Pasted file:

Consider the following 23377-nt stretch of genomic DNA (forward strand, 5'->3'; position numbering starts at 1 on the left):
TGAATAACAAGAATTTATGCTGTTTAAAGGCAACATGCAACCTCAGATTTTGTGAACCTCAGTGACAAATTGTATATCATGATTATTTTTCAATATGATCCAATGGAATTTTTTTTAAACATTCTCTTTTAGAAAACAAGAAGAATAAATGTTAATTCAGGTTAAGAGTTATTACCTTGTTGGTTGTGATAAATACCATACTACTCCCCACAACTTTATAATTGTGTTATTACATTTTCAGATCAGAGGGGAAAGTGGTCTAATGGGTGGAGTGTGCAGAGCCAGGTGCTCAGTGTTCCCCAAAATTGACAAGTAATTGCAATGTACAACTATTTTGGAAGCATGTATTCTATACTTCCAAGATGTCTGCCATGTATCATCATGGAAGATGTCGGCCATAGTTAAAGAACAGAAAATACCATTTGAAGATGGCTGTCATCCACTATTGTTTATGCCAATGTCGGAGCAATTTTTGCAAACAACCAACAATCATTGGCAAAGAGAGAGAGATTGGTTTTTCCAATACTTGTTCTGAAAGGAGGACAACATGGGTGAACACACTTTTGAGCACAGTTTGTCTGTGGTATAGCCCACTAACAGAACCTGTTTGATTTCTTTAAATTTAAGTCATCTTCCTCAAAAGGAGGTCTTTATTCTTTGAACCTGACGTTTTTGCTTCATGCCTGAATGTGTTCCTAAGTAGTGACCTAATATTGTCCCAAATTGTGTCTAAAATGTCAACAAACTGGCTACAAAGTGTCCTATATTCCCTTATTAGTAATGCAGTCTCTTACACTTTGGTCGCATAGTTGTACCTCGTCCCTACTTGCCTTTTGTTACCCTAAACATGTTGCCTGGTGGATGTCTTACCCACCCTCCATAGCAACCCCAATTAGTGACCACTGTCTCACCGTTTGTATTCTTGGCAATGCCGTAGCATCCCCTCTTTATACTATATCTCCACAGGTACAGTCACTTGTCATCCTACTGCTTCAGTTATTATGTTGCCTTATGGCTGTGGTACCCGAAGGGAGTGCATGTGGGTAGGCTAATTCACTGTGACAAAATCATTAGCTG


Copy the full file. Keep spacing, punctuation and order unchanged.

Consider the following 23377-nt stretch of genomic DNA (forward strand, 5'->3'; position numbering starts at 1 on the left):
TGAATAACAAGAATTTATGCTGTTTAAAGGCAACATGCAACCTCAGATTTTGTGAACCTCAGTGACAAATTGTATATCATGATTATTTTTCAATATGATCCAATGGAATTTTTTTTAAACATTCTCTTTTAGAAAACAAGAAGAATAAATGTTAATTCAGGTTAAGAGTTATTACCTTGTTGGTTGTGATAAATACCATACTACTCCCCACAACTTTATAATTGTGTTATTACATTTTCAGATCAGAGGGGAAAGTGGTCTAATGGGTGGAGTGTGCAGAGCCAGGTGCTCAGTGTTCCCCAAAATTGACAAGTAATTGCAATGTACAACTATTTTGGAAGCATGTATTCTATACTTCCAAGATGTCTGCCATGTATCATCATGGAAGATGTCGGCCATAGTTAAAGAACAGAAAATACCATTTGAAGATGGCTGTCATCCACTATTGTTTATGCCAATGTCGGAGCAATTTTTGCAAACAACCAACAATCATTGGCAAAGAGAGAGAGATTGGTTTTTCCAATACTTGTTCTGAAAGGAGGACAACATGGGTGAACACACTTTTGAGCACAGTTTGTCTGTGGTATAGCCCACTAACAGAACCTGTTTGATTTCTTTAAATTTAAGTCATCTTCCTCAAAAGGAGGTCTTTATTCTTTGAACCTGACGTTTTTGCTTCATGCCTGAATGTGTTCCTAAGTAGTGACCTAATATTGTCCCAAATTGTGTCTAAAATGTCAACAAACTGGCTACAAAGTGTCCTATATTCCCTTATTAGTAATGCAGTCTCTTACACTTTGGTCGCATAGTTGTACCTCGTCCCTACTTGCCTTTTGTTACCCTAAACATGTTGCCTGGTGGATGTCTTACCCACCCTCCATAGCAACCCCAATTAGTGACCACTGTCTCACCGTTTGTATTCTTGGCAATGCCGTAGCATCCCCTCTTTATACTATATCTCCACAGGTACAGTCACTTGTCATCCTACTGCTTCAGTTATTATGTTGCCTTATGGCTGTGGTACCCGAAGGGAGTGCATGTGGGTAGGCTAATTCACTGTGACAAAATCATTAGCTG